One of the reasons I eventually ended up in Classics (and I’m sure it’s the reason many folks end up there) is that no matter how long you’re at it, there is ALWAYS something ‘new’ that you can happen upon which has interest for various reasons. A case in point is an article at Scientific American‘s blog, which is chatting about the history of transfusions. Here’s the incipit:
Medea, the sensual and ravishing sorceress of Greek mythology, enters the royal chambers. Knife in hand, she commands the servants to bring her an old sheep. Plunging her knife into the animal, she bleeds it nearly dry and then casts the limp sheep into a bubbling cauldron. Its feeble bleating is soon replaced by the frolicking leaps of a young lamb. In this marvelous spectacle, Medea has demonstrated her ability to transfuse life to the dead and dying.
Her husband’s enemy, the elderly and bedridden King Pelias, is next.
Medea turns impatiently to the king’s daughters, who hover in a trance, drugged by the witch’s herbs and humbled by her otherworldly powers. “Why do you hesitate and do nothing?” the enchantress snaps, “Go, now. Draw your swords and drain out his old blood, so that I may fill his veins with young blood.”
Slowly, the women approach their father, who looks up at them with trusting eyes. Then, like ravenous beasts, they pounce. Mimicking Medea’s brutal and precise cuts, the daughters deftly slice open Pelias’s veins and drain them dry. Medea flees the scene, smug in the success of her deception.
… no problem there, but then it goes on a bit later:
For the Ancient Greeks, blood was a magical elixir. Pliny the Elder (AD 23-79), one of the great historians of the Roman Empire, described the mad rush of spectators into arenas to drink the blood of fallen gladiators.
Despite my interest in ‘gladiator culture’ I had never heard of this before and — as often — I’m generally skeptical when I read unspecified references to Pliny the Elder on the internet insofar as they tend to be second or third hand, if they exist at all. In this case, however, it pans out … although it is put in the context of being a cure for epilepsy. Here’s the Latin (via Lacus Curtius … 28.4 using the numbering there):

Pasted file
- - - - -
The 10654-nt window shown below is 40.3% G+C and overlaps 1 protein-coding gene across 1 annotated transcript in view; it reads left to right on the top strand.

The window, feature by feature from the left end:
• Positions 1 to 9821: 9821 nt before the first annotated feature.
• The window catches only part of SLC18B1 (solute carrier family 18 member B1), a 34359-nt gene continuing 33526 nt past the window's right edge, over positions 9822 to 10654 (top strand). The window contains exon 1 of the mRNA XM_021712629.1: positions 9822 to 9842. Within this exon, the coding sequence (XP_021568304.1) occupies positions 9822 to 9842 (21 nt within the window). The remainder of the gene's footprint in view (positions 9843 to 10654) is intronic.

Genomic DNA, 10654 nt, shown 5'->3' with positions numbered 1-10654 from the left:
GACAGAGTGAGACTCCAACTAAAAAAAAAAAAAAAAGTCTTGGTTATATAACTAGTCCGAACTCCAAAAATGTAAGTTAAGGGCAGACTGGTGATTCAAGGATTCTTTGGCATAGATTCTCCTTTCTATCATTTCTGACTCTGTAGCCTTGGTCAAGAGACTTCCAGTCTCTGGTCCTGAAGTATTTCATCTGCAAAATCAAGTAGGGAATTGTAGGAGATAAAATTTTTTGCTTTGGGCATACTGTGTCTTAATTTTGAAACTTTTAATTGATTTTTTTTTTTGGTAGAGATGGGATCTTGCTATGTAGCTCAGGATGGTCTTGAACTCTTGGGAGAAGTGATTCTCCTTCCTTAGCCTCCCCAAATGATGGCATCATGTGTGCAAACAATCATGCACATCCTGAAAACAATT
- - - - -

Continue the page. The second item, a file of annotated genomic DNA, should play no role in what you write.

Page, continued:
Incipiemus autem ab homine ipsum sibi exquirente, inmensa statim difficultate obvia. sanguinem quoque gladiatorum bibunt, ut viventibus poculis, comitiales [morbi], quod spectare facientes in eadem harena feras quoque horror est. at, Hercule, illi ex homine ipso sorbere efficacissimum putant calidum spirantemque et vivam ipsam animam ex osculo vulu, cum plagis omnino ne ferarum quidem admoveri ora mos sit humanus. alii medullas crurum quaerunt et cerebrum infantium.
For the Latinless, here’s John Bostock’s translation (via Perseus … 28.2 using the numbering there):
Epileptic patients are in the habit of drinking the blood even of gladiators, draughts teeming with life, as it were; a thing that, when we see it done by the wild beasts even, upon the same arena, inspires us with horror at the spectacle! And yet these persons, forsooth, consider it a most effectual cure for their disease, to quaff the warm, breathing, blood from man himself, and, as they apply their mouth to the wound, to draw forth his very life; and this, though it is regarded as an act of impiety to apply the human lips to the wound even of a wild beast! Others there are, again, who make the marrow of the leg-bones, and the brains of infants, the objects of their research!
FWIW, Celsus also mentions the drinking of gladiators’ blood for epilepsy (3.23.7), and seems to specify that it’s from a recently-killed gladiator (again, via Lacus Curtius):
Some have freed themselves from such a disease by drinking the hot blood from the cut throat of a gladiator: a miserable aid made tolerable by a malady still most miserable …
Folks might want to read on in the Pliny translation for some other ‘cures’ “derived from man” … Since I’m not a Twilight fan and won’t make any connections to that — but seeing as it’s Julius Caesar’s birthday and all — we can all ponder whether all the gladiatorial interest mentioned in regards to Julius Caesar is somehow connected to his rumoured epilepsy … hmmmmm